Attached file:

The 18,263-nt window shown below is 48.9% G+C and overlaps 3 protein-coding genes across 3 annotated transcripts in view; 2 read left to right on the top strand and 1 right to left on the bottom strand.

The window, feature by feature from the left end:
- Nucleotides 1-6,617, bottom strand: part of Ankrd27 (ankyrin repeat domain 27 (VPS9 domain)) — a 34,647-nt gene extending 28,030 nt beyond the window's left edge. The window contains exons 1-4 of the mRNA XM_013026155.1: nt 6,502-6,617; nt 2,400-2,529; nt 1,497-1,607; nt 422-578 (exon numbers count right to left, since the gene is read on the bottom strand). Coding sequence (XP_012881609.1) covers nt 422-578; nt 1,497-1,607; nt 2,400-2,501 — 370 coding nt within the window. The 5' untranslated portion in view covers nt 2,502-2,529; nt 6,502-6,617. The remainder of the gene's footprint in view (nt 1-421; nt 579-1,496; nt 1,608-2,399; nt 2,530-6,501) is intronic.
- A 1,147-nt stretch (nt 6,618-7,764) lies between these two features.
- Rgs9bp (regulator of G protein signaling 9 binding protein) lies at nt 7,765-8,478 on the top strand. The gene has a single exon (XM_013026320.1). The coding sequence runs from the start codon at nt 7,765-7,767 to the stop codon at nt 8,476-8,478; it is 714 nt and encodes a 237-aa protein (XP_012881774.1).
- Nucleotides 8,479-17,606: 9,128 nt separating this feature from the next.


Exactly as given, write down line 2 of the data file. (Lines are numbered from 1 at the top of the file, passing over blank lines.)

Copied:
The window, feature by feature from the left end: